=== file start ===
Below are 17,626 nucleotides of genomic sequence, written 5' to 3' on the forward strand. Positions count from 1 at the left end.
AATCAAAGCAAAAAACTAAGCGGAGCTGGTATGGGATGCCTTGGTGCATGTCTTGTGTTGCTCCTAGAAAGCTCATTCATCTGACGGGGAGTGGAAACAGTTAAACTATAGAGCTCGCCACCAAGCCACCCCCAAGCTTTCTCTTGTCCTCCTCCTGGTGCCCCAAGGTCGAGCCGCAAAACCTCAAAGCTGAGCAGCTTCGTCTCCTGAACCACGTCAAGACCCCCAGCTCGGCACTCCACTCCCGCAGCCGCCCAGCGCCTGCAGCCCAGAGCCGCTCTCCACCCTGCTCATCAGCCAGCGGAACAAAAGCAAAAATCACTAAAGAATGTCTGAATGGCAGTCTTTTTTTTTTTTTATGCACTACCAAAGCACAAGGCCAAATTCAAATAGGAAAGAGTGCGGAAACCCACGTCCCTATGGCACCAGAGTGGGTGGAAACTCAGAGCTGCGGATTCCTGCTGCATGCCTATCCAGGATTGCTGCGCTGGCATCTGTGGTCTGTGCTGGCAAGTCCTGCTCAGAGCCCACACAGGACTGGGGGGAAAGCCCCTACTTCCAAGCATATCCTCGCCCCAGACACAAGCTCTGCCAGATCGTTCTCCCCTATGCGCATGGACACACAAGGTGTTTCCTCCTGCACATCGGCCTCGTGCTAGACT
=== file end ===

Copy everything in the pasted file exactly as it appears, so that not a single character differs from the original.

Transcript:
Below are 17,626 nucleotides of genomic sequence, written 5' to 3' on the forward strand. Positions count from 1 at the left end.
AATCAAAGCAAAAAACTAAGCGGAGCTGGTATGGGATGCCTTGGTGCATGTCTTGTGTTGCTCCTAGAAAGCTCATTCATCTGACGGGGAGTGGAAACAGTTAAACTATAGAGCTCGCCACCAAGCCACCCCCAAGCTTTCTCTTGTCCTCCTCCTGGTGCCCCAAGGTCGAGCCGCAAAACCTCAAAGCTGAGCAGCTTCGTCTCCTGAACCACGTCAAGACCCCCAGCTCGGCACTCCACTCCCGCAGCCGCCCAGCGCCTGCAGCCCAGAGCCGCTCTCCACCCTGCTCATCAGCCAGCGGAACAAAAGCAAAAATCACTAAAGAATGTCTGAATGGCAGTCTTTTTTTTTTTTTATGCACTACCAAAGCACAAGGCCAAATTCAAATAGGAAAGAGTGCGGAAACCCACGTCCCTATGGCACCAGAGTGGGTGGAAACTCAGAGCTGCGGATTCCTGCTGCATGCCTATCCAGGATTGCTGCGCTGGCATCTGTGGTCTGTGCTGGCAAGTCCTGCTCAGAGCCCACACAGGACTGGGGGGAAAGCCCCTACTTCCAAGCATATCCTCGCCCCAGACACAAGCTCTGCCAGATCGTTCTCCCCTATGCGCATGGACACACAAGGTGTTTCCTCCTGCACATCGGCCTCGTGCTAGACT